Landscape of the Year 2017 was awarded to Peasants and their Land: The Recovered Archaeological Landscape of Chengtoushan, Lixian County, China by Turenscape. The judges felt that this project reflected a hopeful and creative mixture of archaeological history, rice production and tourism. The landscape project is based around a live 6,500 year-old archaeological site which has been protected by the local government of this rural province. The judges were impressed with the “productive engagement between visitors and farmers who are able to maintain their traditional livelihoods”.
The Small Project of the Year was awarded to Eriksson Furunes + Leandro V. Locsin Partners + Jago Boase for Streetlight Tagpuro – “a genuine good news story, whereby a community engagement process led to an authentic and high quality result.” The project involved the relocation of NGO Streetlight’s office, orphanage and study centre in the wake of super-typhoon Haiyan.
The Best Use of Colour Prize, supported by Eastman, was scooped up by Iredale Pedersen Hook Architects for the Fitzroy Crossing Renal Hostel in Australia, a project where judges found the use of colour to be “sensitive, elegant and well balanced.”
The building provides a long term accommodation facility for Aboriginal people from outlaying communities receiving renal dialysis. The aim of the centre is to humanely support the needs of the residents, who may be self sufficient and independent, or may have a carer living with them. The architecture facilitates a safe environment to wander and gather with occupants, family, friends and the community.
Light is filtered through the coloured screens that run along the side of the structure. Judges praised the practice for “a design that uses holistically integrated colour relative to the landscape and the local community. As the project’s main function is healing, the use of colour creates an emotional context that is deeply supportive and nurturing.”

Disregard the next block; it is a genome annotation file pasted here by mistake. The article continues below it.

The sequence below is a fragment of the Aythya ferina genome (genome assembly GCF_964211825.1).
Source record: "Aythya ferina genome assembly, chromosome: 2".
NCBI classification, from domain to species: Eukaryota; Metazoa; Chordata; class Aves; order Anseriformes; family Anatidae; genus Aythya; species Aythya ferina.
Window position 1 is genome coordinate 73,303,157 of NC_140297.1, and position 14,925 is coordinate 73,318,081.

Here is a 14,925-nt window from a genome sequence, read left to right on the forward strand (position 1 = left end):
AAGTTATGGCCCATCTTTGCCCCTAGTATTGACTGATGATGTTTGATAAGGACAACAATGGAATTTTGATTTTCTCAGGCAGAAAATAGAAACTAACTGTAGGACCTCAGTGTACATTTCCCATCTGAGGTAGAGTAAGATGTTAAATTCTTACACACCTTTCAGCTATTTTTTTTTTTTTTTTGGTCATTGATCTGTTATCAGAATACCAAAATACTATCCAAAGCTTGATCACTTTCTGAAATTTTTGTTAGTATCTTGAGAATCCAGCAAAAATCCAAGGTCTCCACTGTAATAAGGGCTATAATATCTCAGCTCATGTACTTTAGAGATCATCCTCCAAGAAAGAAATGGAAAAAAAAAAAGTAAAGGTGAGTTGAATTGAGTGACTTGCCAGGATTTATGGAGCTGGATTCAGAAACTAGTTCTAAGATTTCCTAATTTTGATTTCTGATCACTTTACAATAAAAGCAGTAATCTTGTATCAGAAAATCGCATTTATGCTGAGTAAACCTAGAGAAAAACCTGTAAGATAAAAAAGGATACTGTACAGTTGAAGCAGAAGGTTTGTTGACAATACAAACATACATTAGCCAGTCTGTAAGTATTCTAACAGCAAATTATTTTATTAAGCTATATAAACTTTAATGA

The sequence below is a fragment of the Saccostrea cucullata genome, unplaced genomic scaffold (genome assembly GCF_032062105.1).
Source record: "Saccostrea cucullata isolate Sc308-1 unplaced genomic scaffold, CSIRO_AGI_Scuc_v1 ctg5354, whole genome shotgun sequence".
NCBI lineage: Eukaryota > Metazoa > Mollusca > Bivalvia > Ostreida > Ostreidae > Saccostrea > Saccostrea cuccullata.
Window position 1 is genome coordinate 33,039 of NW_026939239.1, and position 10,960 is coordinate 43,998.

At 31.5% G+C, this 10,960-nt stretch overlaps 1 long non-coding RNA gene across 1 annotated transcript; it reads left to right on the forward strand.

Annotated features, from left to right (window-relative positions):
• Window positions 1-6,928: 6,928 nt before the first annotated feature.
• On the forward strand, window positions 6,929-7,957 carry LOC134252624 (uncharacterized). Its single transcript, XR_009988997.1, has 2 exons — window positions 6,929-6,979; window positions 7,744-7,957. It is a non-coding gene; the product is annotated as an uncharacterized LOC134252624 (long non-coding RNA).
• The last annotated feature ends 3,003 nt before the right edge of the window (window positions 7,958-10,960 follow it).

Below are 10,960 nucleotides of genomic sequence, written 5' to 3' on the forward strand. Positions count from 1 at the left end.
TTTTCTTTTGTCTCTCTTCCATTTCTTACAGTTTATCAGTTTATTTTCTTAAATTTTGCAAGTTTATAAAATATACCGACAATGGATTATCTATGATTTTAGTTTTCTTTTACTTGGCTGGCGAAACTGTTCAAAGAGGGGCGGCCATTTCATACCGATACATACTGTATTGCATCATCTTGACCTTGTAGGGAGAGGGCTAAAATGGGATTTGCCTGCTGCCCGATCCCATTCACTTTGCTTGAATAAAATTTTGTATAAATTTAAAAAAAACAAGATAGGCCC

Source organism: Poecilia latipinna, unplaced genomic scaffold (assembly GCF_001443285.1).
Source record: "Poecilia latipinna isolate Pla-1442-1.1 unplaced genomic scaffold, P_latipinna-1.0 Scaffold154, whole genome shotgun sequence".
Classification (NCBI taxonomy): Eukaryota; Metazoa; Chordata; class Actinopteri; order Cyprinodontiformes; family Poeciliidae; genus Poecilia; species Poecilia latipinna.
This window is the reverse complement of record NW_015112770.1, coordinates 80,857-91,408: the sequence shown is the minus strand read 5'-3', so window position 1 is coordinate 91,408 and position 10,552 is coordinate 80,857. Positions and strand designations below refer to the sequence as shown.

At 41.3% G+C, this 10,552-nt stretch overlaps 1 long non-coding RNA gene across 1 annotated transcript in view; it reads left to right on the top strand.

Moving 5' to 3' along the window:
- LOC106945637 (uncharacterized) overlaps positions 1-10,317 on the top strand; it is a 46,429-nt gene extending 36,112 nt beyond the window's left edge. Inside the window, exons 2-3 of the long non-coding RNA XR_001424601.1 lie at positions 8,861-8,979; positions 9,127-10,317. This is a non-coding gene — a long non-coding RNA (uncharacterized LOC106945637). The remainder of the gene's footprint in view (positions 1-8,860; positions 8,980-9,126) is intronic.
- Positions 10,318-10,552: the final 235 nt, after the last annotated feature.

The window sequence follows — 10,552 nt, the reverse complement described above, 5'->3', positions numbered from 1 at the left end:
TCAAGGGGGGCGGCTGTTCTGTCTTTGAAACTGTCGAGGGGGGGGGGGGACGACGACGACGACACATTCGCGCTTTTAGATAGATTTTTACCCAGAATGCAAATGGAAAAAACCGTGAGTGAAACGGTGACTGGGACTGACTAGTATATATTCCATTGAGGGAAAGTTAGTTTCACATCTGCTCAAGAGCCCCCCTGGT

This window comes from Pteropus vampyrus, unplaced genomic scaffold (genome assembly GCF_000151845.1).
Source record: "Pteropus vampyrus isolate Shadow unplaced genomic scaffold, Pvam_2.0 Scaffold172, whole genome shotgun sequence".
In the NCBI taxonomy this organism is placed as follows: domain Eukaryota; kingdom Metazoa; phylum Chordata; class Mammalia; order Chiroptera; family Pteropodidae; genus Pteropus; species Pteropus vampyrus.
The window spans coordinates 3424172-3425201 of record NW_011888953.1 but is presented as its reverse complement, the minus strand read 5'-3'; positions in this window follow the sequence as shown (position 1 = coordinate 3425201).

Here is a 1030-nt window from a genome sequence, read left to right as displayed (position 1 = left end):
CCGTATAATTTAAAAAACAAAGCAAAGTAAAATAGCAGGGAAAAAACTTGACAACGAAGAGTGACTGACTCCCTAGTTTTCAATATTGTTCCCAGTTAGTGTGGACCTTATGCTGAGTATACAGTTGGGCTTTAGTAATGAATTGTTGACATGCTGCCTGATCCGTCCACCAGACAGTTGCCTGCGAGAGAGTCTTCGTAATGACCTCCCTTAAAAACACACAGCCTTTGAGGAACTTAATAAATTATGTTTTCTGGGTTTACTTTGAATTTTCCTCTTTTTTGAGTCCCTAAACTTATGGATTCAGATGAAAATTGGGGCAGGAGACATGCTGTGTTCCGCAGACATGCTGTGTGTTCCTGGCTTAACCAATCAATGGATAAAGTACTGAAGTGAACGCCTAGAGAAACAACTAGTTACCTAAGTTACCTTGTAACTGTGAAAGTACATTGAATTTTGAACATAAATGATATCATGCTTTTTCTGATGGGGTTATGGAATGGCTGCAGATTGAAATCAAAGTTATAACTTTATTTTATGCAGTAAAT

The annual display of shortlisted entries from the Architectural Photographer of the Year Award, now in its fifth year, was a highlight of the Festival Hall stands, with delegates voting for their favourite image over the course of the Festival. This year, the prize was won by Terrence Zhang for his striking image of the Swimming Pool at the New Campus of Tianjin University in China, which was designed by architects Atelier Li Xinggang.
Terrence Zhang’s photograph captures shafts of sunlight entering above the swimming pool and playing on the water. The image is framed beautifully by the curved ceiling arches of the structure’s roof. The prize is supported by Sto, and following the festival, all shortlisted entries will be exhibited at Sto Werkstatt in London, as well as being exhibited at a gallery in Beijing.
The prestigious £10,000 prize for the Architectural Review Emerging Architecture Award 2017 went to Paris-based practice Avenier Cornejo Architects for their 17th Arrondissement social housing project, Rue Bonet. The Emerging Architecture Award celebrates the most talented architects under the age of 45, granting early recognition to young designers. The Rue Bonet project comprises 38 apartments in a urban plot of just 430 square metres. Judges commended the project for its realisation of social housing in a challenging urban environment and the ambition to tackle important and pertinent social issues.
This year WAF has given a unique recognition to the best completed building by an Iranian practice from the last three years.
The Iran Special Prize was won by New Wave Architecture for the Pars Hospital in Tehran, which topped a shortlist of eight Iranian projects. Completed in 2016, the hospital was praised by judges as “a design that understands and confidently solves the puzzle of a large hospital and reaches a resolution of public spaces, links and views that makes a delightfully coloured and light place of repair and recovery.”